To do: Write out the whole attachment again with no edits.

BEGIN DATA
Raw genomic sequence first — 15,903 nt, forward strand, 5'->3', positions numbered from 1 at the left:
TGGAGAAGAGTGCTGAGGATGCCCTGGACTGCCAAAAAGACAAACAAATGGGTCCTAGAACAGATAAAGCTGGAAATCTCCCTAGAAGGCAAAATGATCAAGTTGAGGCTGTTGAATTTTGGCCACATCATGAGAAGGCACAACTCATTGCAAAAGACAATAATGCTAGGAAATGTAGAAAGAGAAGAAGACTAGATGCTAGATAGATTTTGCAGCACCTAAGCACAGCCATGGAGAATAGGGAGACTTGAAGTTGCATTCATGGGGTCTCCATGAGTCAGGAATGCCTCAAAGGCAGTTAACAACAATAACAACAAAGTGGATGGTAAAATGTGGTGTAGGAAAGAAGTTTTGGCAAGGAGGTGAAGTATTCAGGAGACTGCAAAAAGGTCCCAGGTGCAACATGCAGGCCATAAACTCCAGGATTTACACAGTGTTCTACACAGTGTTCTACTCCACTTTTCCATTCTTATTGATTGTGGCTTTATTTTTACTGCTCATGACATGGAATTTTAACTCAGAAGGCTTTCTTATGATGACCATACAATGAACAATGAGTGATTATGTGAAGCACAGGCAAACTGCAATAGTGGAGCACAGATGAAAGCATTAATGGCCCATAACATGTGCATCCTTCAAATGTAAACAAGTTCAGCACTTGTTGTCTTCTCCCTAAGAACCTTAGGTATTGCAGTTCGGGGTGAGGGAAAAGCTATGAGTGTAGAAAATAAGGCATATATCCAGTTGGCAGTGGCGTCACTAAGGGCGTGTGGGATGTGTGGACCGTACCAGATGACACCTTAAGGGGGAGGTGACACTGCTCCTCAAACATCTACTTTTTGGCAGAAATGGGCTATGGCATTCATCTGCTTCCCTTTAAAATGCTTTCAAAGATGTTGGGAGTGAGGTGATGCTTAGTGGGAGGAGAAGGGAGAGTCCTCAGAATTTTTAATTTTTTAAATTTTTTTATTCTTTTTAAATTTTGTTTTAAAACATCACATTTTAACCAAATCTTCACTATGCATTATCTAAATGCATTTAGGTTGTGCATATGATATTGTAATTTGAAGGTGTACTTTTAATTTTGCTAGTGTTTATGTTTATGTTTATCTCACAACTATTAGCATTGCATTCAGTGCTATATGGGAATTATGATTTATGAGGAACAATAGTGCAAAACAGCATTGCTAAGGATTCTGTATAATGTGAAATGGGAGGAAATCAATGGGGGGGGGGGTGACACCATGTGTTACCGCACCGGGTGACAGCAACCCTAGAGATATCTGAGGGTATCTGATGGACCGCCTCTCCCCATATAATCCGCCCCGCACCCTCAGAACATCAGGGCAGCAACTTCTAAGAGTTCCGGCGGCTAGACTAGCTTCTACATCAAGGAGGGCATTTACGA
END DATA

Raw genomic sequence first — 15,903 nt, forward strand, 5'->3', positions numbered from 1 at the left:
TGGAGAAGAGTGCTGAGGATGCCCTGGACTGCCAAAAAGACAAACAAATGGGTCCTAGAACAGATAAAGCTGGAAATCTCCCTAGAAGGCAAAATGATCAAGTTGAGGCTGTTGAATTTTGGCCACATCATGAGAAGGCACAACTCATTGCAAAAGACAATAATGCTAGGAAATGTAGAAAGAGAAGAAGACTAGATGCTAGATAGATTTTGCAGCACCTAAGCACAGCCATGGAGAATAGGGAGACTTGAAGTTGCATTCATGGGGTCTCCATGAGTCAGGAATGCCTCAAAGGCAGTTAACAACAATAACAACAAAGTGGATGGTAAAATGTGGTGTAGGAAAGAAGTTTTGGCAAGGAGGTGAAGTATTCAGGAGACTGCAAAAAGGTCCCAGGTGCAACATGCAGGCCATAAACTCCAGGATTTACACAGTGTTCTACACAGTGTTCTACTCCACTTTTCCATTCTTATTGATTGTGGCTTTATTTTTACTGCTCATGACATGGAATTTTAACTCAGAAGGCTTTCTTATGATGACCATACAATGAACAATGAGTGATTATGTGAAGCACAGGCAAACTGCAATAGTGGAGCACAGATGAAAGCATTAATGGCCCATAACATGTGCATCCTTCAAATGTAAACAAGTTCAGCACTTGTTGTCTTCTCCCTAAGAACCTTAGGTATTGCAGTTCGGGGTGAGGGAAAAGCTATGAGTGTAGAAAATAAGGCATATATCCAGTTGGCAGTGGCGTCACTAAGGGCGTGTGGGATGTGTGGACCGTACCAGATGACACCTTAAGGGGGAGGTGACACTGCTCCTCAAACATCTACTTTTTGGCAGAAATGGGCTATGGCATTCATCTGCTTCCCTTTAAAATGCTTTCAAAGATGTTGGGAGTGAGGTGATGCTTAGTGGGAGGAGAAGGGAGAGTCCTCAGAATTTTTAATTTTTTAAATTTTTTTATTCTTTTTAAATTTTGTTTTAAAACATCACATTTTAACCAAATCTTCACTATGCATTATCTAAATGCATTTAGGTTGTGCATATGATATTGTAATTTGAAGGTGTACTTTTAATTTTGCTAGTGTTTATGTTTATGTTTATCTCACAACTATTAGCATTGCATTCAGTGCTATATGGGAATTATGATTTATGAGGAACAATAGTGCAAAACAGCATTGCTAAGGATTCTGTATAATGTGAAATGGGAGGAAATCAATGGGGGGGGGGGTGACACCATGTGTTACCGCACCGGGTGACAGCAACCCTAGAGATATCTGAGGGTATCTGATGGACCGCCTCTCCCCATATAATCCGCCCCGCACCCTCAGAACATCAGGGCAGCAACTTCTAAGAGTTCCGGCGGCTAGACTAGCTTCTACATCAAGGAGGGCATTTACGA